Wednesday, October 24, 2012

Be Able to Pitch Your Music

Something that musicians often overlook is having the ability to pitch their music. Sure, you can give a genre that you fall into or come close to, but often musicians are vague and give non-answers when pressed for more specifics.

When it comes down to it, sooner or later you will need to pitch yourself to someone. Fans are the (somewhat) easy part, they just have to listen to your music or see you live and determine if they like you. What I'm talking about is when it comes time to attract industry partners, be it a manager, a booking agent, a label, anyone. This is especially important if you are trying to gain a brand partnership with a company in another industry (think Toby Keith and Ford). Artists need to be able to show that they provide value in order to attract key partners.

Now, there is no perfect formula for a pitch, but here are some things you should include.

  • Who are you? Take the chance to go into you or your band's story. Why do you make music? Don't be afraid to get personal here, you want whoever you're talking to to get to know you just a little. 
  • Describe your music. Go above and beyond just naming a genre. Don't be afraid to make comparisons, it doesn't put you in a box, it allows the person you're talking with to quickly catch on to what you're trying to say. 
  • Who are your fans? This should be a no brainer. Describe the people you see at shows, or even check out your demographics on your Facebook page. Age range? Gender?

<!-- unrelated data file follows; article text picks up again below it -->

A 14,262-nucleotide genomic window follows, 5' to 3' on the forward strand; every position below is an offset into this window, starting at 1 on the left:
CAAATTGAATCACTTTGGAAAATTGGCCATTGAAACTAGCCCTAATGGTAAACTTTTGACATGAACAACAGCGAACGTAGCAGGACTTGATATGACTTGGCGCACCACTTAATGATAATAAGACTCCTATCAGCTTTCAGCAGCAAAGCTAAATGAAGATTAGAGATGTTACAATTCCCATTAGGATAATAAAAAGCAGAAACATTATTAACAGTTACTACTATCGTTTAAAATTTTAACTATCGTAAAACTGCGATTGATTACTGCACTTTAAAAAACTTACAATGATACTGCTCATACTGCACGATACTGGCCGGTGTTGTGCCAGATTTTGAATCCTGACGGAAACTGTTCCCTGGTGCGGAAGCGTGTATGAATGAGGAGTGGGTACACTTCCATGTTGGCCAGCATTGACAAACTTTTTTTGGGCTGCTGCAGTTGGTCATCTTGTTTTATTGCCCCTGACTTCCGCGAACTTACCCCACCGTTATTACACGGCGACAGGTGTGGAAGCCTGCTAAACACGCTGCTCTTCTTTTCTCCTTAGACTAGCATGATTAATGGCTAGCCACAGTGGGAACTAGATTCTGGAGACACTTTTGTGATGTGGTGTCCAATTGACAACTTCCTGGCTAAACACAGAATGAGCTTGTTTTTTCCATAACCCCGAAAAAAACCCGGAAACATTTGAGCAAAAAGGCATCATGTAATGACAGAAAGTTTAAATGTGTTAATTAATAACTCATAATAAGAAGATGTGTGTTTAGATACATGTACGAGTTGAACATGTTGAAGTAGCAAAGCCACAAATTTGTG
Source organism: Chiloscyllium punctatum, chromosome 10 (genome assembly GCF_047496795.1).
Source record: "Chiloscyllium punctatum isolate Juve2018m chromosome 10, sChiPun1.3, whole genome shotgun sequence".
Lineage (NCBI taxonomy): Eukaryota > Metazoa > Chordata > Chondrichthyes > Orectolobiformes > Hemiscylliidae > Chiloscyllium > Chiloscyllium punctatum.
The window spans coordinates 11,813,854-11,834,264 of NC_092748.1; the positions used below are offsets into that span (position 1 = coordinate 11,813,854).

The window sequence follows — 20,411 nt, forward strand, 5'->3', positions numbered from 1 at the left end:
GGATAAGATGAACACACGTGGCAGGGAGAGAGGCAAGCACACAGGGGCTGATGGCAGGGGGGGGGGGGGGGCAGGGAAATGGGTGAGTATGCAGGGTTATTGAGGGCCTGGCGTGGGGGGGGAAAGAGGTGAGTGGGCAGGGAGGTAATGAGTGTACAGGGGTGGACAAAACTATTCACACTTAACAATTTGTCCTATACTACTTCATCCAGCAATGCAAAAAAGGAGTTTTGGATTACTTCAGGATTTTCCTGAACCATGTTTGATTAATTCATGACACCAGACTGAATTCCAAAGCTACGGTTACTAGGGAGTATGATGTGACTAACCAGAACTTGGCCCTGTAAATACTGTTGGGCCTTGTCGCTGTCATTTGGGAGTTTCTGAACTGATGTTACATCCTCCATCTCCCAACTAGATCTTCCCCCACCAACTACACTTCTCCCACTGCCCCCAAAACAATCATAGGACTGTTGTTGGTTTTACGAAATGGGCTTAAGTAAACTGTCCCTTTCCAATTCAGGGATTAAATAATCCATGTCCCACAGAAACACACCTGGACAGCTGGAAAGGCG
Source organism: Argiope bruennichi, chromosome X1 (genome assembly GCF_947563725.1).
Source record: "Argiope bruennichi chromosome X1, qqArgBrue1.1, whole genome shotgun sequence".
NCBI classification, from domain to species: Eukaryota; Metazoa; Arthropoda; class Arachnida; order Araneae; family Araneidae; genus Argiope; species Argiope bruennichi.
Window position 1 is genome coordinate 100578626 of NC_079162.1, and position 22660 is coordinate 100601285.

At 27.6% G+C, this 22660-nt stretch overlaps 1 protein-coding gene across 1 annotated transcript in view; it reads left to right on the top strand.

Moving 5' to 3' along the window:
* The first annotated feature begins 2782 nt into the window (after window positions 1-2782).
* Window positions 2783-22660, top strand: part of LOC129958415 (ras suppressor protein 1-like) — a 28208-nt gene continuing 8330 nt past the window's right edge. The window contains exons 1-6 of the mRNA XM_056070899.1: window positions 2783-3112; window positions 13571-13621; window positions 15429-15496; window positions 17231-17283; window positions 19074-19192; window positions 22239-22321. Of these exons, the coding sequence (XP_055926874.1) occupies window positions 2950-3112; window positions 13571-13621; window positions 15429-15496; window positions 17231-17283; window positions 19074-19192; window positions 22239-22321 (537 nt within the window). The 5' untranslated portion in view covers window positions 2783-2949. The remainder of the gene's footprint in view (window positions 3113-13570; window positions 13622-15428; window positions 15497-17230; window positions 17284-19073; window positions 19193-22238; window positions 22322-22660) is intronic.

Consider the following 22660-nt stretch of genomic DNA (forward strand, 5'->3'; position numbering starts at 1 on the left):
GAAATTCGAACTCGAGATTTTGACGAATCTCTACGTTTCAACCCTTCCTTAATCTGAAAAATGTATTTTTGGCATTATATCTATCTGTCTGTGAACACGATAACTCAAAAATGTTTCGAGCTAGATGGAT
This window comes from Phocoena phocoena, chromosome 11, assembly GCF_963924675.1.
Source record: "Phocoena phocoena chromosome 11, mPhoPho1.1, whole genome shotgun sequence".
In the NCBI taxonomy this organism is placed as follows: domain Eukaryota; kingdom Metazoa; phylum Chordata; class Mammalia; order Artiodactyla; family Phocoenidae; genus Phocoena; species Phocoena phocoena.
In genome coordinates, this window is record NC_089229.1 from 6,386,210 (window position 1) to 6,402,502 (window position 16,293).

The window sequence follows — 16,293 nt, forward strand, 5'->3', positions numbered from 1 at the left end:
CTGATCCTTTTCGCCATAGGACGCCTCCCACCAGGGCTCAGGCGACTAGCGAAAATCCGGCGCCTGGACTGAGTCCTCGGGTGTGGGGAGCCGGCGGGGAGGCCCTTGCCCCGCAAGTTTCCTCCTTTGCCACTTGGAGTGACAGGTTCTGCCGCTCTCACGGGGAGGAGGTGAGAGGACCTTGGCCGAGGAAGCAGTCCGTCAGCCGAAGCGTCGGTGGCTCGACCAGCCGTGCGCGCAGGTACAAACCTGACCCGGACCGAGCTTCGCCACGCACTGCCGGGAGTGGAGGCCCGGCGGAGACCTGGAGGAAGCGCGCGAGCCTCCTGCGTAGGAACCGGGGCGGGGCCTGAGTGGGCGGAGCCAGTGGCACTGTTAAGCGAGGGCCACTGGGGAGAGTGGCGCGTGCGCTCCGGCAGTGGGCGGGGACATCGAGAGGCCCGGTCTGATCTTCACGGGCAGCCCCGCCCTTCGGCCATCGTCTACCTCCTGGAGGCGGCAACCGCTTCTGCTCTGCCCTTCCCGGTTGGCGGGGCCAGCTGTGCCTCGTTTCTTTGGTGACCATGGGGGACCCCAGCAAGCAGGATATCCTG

• What do you offer your fans other than music? Be creative here. What you're really describing is your brand or the experience you offer your fans. Are your shows just a big party? Do you make it a point to engage with fans on social media?
  • So what? Why does all of this matter? What are your goals or opportunities for growth? Are you trying to establish a stronger regional presence, or maybe take your regional presence national?
  • What do you need from (whoever you are speaking with)? Be specific. "We would like to work with you as a manager because we need help organizing our business," "We need you as a booking agent to establish a stronger regional presence." Hopefully you will have shown them by this point that you offer a valuable opportunity for both of you. 

Remember, this is not a speech you need to write out and have memorized. The best pitches sound like conversations, so know these points, be able to clearly articulate them, and keep it short. No one likes a long pitch, keep it to two minutes or less, and if you can interest them in that time, you'll have the opportunity to elaborate further.

Again, this does not have to be something you memorize word-for-word. Most people associate pitches with slide decks, suits, and conference rooms. Being an independent artist, this will probably take place in the form of a phone call, a conversation over coffee, or as a random encounter on the street.

Don't sweat it. Stay calm, communicate your value, and make sure to follow up.

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